Madonna in the Church is a small oil panel by the early Netherlandish painter Jan van Eyck. Probably executed between c. 1438–40, it depicts the Virgin Mary holding the Child Jesus in a Gothic cathedral. Mary is presented as Queen of Heaven wearing a jewel-studded crown, cradling a playful child Christ who gazes at her and grips the neckline of her red dress in a manner that recalls the 13th-century Byzantine tradition of the Eleusa icon. Tracery in the arch at the rear of the nave contains wooden carvings depicting episodes from Mary's life, while a faux bois sculpture in a niche shows her holding the child in a similar pose. Erwin Panofsky sees the painting composed as if the main figures in the panel are intended to be the sculptures come to life. In a doorway to the right, two angels sing psalms from a hymn book. Like other Byzantine depictions of the Madonna, van Eyck depicts a monumental Mary, unrealistically large compared to her surroundings. The panel contains closely observed beams of light flooding through the cathedral's windows. It illuminates the interior before culminating in two pools on the floor. The light has symbolic significance, alluding simultaneously to Mary's virginal purity and God's ethereal presence.

<i>Durán Madonna</i> painting by Rogier van der Weyden

Durán Madonna is an oil on oak panel painting completed sometime between 1435 and 1438 by the Netherlandish painter Rogier van der Weyden. The painting derives from Jan van Eyck's Ince Hall Madonna and was much imitated subsequently. Now in the Prado, Madrid, it depicts a seated and serene Virgin Mary dressed in a long, flowing red robe lined with gold-coloured thread. She cradles the child Jesus who sits on her lap, playfully leafing backwards through a holy book or manuscript on which both figures' gazes rest. But unlike van Eyck's earlier treatment, van der Weyden not only positions his Virgin and Child in a Gothic apse or niche as he had his two earlier madonnas, but also places them on a projecting plinth, thus further emphasising their sculptural impression.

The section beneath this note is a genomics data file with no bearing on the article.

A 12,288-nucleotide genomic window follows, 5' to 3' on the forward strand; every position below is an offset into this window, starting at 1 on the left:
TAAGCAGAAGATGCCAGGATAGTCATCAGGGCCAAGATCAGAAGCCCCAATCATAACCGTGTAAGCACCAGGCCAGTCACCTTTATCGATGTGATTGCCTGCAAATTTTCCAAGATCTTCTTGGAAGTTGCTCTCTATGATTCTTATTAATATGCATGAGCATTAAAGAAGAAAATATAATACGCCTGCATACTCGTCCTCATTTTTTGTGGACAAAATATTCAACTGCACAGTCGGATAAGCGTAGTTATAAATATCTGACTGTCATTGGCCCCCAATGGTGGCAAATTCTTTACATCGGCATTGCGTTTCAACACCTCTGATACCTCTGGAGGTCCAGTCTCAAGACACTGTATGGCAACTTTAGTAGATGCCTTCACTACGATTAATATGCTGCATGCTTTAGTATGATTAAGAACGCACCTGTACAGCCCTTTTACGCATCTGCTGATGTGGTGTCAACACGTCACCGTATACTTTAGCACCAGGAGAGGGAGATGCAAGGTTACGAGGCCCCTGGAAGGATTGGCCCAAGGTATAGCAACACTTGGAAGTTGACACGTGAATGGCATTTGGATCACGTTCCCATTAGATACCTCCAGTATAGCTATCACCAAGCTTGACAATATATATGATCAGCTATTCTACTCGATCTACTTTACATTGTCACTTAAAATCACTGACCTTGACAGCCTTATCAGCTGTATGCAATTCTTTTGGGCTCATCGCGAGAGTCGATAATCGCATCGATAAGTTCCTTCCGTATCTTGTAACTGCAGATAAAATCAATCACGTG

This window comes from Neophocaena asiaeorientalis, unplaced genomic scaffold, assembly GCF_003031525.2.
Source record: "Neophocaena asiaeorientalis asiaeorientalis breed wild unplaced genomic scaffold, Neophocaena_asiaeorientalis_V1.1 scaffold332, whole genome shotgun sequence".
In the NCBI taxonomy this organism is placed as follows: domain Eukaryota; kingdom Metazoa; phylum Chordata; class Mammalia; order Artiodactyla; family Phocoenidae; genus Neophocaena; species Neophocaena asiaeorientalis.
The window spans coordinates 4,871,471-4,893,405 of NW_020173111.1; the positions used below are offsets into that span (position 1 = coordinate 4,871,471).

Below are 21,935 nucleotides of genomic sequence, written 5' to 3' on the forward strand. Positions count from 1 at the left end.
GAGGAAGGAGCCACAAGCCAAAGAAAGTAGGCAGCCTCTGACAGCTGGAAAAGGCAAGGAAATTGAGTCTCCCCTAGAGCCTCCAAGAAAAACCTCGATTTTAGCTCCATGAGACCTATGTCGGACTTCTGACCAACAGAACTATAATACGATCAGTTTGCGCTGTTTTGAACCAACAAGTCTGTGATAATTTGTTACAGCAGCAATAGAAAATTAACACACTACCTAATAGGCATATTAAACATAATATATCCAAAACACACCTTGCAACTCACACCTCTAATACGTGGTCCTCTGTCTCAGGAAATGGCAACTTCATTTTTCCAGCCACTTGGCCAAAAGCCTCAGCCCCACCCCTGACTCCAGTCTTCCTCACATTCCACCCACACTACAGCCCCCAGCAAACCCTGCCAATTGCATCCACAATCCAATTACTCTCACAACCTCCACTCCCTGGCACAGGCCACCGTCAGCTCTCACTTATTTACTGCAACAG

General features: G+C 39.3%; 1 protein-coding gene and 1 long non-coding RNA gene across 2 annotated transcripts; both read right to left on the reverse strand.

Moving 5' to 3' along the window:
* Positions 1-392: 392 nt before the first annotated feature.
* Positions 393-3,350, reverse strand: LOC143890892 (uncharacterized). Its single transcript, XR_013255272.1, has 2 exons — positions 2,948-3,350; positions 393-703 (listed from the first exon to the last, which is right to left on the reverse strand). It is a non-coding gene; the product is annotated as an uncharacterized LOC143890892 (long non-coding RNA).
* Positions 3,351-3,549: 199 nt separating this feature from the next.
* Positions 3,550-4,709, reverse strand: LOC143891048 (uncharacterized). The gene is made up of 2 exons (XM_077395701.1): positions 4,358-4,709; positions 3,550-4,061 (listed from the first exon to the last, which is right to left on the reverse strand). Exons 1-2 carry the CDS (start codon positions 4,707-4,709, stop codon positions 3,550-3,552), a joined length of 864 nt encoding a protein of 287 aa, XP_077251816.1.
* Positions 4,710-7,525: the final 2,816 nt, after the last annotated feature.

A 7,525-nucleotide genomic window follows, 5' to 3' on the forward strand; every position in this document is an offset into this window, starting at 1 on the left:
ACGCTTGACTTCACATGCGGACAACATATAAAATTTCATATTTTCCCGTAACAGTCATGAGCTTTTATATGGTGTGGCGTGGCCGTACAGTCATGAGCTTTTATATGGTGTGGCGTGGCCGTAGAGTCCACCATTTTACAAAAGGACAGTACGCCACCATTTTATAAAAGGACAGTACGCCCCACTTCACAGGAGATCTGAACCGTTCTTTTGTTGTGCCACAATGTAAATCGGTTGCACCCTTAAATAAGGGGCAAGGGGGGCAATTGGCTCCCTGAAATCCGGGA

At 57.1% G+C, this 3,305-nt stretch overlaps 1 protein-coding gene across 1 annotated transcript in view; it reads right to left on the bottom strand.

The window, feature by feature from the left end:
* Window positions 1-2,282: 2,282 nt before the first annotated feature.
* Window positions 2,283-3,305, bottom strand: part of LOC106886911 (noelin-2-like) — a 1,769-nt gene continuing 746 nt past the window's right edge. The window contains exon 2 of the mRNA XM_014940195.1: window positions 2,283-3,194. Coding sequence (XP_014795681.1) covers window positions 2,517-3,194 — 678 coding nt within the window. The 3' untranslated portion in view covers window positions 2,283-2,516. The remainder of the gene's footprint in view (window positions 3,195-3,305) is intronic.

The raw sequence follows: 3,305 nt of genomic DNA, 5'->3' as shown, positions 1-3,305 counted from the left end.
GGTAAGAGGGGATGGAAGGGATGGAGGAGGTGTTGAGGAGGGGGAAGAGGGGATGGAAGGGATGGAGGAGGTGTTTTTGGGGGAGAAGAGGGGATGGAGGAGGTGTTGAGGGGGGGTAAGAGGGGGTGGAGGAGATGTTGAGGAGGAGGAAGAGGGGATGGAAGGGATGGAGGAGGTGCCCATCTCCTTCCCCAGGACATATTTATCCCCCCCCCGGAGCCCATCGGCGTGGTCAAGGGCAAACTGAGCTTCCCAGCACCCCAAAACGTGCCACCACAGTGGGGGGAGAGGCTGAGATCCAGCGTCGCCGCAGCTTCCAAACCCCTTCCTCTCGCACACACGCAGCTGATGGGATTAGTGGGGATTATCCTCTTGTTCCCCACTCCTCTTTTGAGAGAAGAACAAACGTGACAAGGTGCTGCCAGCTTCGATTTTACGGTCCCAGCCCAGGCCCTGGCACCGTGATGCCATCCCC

<i>Madonna Standing</i> (van der Weyden) painting by Rogier van der Weyden

The Madonna Standing is a small painting by the Flemish artist Rogier van der Weyden dating from about 1430–1432. It is the left panel of a diptych held in the Kunsthistorisches Museum (KHM), Vienna since 1772. The right panel portrays St. Catherine and is also attributed by the KHM to van der Weyden, but is inferior in quality and generally regarded as by a workshop member.

<i>Virgin and Child Enthroned</i> c. 1433 painting attributed to Rogier van der Weyden

The Virgin and Child Enthroned is a small oil-on-oak panel painting dated c. 1433, usually attributed to the Early Netherlandish artist Rogier van der Weyden. It is closely related to his Madonna Standing, completed during the same period. The panel is filled with Christian iconography, including representations of prophets, the Annunciation, Christ's infancy and resurrection, and Mary's Coronation. It is generally accepted as the earliest extant work by van der Weyden, one of three works attributed to him of the Virgin and Child enclosed in a niche on an exterior wall of a Gothic church. The panel is housed in the Museo Thyssen-Bornemisza in Madrid.


  1. 1 2 Bodkin, Thomas (January 2010). The Approach to Painting. READ BOOKS. p. 107. ISBN   978-1-4446-5858-3 . Retrieved 26 June 2010.
  2. Champlin, John Denison; Charles Callahan Perkins (1913). Cyclopedia of painters and paintings. C. Scribner's sons. p.  163 . Retrieved 26 June 2010.
  3. 1 2 Patrick, James (2007). Renaissance and Reformation. Marshall Cavendish. p. 1183. ISBN   978-0-7614-7650-4 . Retrieved 26 June 2010.
  4. Muntz, Eugene (May 2005). Raphael: His Life, Works, and Times. Kessinger Publishing. pp. 76–77. ISBN   978-0-7661-9396-3 . Retrieved 26 June 2010. Struck by the beauty of The Three Graces, which Cardinal Piccolomini had transferred from Rome to the Siena Library, he made a copy of it, which..., as might be expected, was full of faults due to the artist's inexperience...
  5. Cartwright, Julia (18 October 2006). Early Work of Raphael. Kessinger Publishing. p. 16. ISBN   978-1-4254-9624-1 . Retrieved 26 June 2010.
  6. Bodkin (2010), p. 108.
  7. 1 2 Cole, Michael Wayne (2006). 16th century Italian art. Wiley-Blackwell. pp. 42–43. ISBN   978-1-4051-0841-6 . Retrieved 26 June 2010.
  8. Bodkin (2010), pp. 108-109.
  9. Roger Jones; Nicholas Penny (10 September 1987). Raphael. Yale University Press. p. 8. ISBN   978-0-300-04052-4 . Retrieved 26 June 2010.
  10. Cole (2006), p. 43.